Fall is my favorite time of the year for gardening.  While I appreciate the milder temps the season brings, I really love fall gardening because it is the best time of the year for me to correct my landscaping errors!  This is very important to me because even though I want a beautifully landscaped yard, I have no discernible talent in the area of landscape design.  So, since I love landscaping and I do not have many skills, I make a lot of landscaping mistakes!  Fall is the perfect time to “do over” those “mistakes” in my beds that just didn’t turn out as well as I had hoped. 

All of the attractive beds at my house are the product of much trial and error.  Each winter I sit down and make a list of the new plants that I want to plant.  Then I get out the graph paper and lay out a plan.  For some reason, the resulting beds never look as good in my yard as they did on the paper.  So, every fall, I move the things that I think would look better somewhere else.  Very few of the plants at our house are currently located in place they were originally planted.  This drives my wife crazy, she jokingly calls me “The Mover”.  That’s o.k.  I would rather take her teasing than leave a plant in a place that I don’t enjoy.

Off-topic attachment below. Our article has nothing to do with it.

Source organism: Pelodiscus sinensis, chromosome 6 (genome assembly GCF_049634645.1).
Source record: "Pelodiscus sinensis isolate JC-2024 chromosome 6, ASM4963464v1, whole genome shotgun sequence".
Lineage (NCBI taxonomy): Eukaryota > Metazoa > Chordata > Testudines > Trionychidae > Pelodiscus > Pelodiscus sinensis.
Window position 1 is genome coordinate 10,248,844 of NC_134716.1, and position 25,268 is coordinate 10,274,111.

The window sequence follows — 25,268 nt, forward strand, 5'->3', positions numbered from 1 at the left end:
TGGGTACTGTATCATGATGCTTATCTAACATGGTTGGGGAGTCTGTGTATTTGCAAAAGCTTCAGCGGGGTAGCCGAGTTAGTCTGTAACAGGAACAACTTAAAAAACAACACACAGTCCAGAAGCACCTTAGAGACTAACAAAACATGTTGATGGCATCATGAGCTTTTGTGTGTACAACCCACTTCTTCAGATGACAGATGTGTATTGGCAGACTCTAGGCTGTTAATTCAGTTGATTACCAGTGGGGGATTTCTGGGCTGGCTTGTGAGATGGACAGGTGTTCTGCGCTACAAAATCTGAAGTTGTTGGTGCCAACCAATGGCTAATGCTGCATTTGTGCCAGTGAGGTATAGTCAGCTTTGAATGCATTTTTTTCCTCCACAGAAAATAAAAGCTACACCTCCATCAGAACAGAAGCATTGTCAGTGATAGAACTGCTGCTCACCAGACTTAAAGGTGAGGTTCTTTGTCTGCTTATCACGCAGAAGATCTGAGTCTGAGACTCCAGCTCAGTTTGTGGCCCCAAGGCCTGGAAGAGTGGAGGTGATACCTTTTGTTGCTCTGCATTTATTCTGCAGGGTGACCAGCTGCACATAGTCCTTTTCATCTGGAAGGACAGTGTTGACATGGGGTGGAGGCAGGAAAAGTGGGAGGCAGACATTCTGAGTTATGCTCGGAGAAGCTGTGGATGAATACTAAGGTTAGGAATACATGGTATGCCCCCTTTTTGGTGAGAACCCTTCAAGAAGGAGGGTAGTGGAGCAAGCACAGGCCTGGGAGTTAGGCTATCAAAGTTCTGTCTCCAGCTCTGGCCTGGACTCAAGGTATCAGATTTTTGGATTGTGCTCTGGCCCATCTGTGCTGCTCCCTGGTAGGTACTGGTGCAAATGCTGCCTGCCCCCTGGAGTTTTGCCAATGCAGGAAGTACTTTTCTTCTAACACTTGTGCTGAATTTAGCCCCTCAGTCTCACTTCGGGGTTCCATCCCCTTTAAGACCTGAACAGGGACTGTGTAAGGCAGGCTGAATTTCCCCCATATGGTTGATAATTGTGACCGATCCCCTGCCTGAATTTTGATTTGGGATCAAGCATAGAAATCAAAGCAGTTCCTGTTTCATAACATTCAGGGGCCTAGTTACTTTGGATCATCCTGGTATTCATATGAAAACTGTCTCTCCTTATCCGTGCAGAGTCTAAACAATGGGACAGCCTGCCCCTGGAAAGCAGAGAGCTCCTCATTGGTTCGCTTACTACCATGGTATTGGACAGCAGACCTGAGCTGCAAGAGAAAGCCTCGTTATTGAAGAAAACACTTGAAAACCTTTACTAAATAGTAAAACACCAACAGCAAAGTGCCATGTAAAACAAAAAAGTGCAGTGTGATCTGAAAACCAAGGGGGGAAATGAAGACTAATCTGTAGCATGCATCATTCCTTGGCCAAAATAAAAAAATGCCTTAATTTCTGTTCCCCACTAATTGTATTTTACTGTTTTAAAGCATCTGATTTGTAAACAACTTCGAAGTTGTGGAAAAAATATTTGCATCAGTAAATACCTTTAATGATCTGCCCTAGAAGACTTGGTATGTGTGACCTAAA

A lot of people seem to think that plants will die if they move them.  I have not experienced this in any great measure.  I have moved a few things that did die, but most of the things that I have moved have done alright.  In fact, many plants need to be dug up periodically and “moved” in order to thrive.  Bulbs and irises are classic examples.  Most horticulturists recommend that bulbs and corms that readily divide should be divided every three years.  If you leave irises alone long enough, the clump will start to die in the center as it spreads outward.  This leaves a fairly unattractive iris “ring” that can only be fixed by digging them up and moving them around. 

Bulbs are not the only thing that can be transplanted relatively easy.  I have learned that just about anything can be moved (as long as it doesn’t have a deep tap-root).  Using the method described below I have successfully moved red buds, crape myrtles, roses, small oaks, and a mature sage.  I have even successfully moved half-grown tomatoes, peppers, and many annuals in full bloom.  So far this year, I have moved the afore-mentioned sage, some flame acanthus, lots of ruellia, lots of yarrow and two clumps of coreopsis.  Here is how I do it.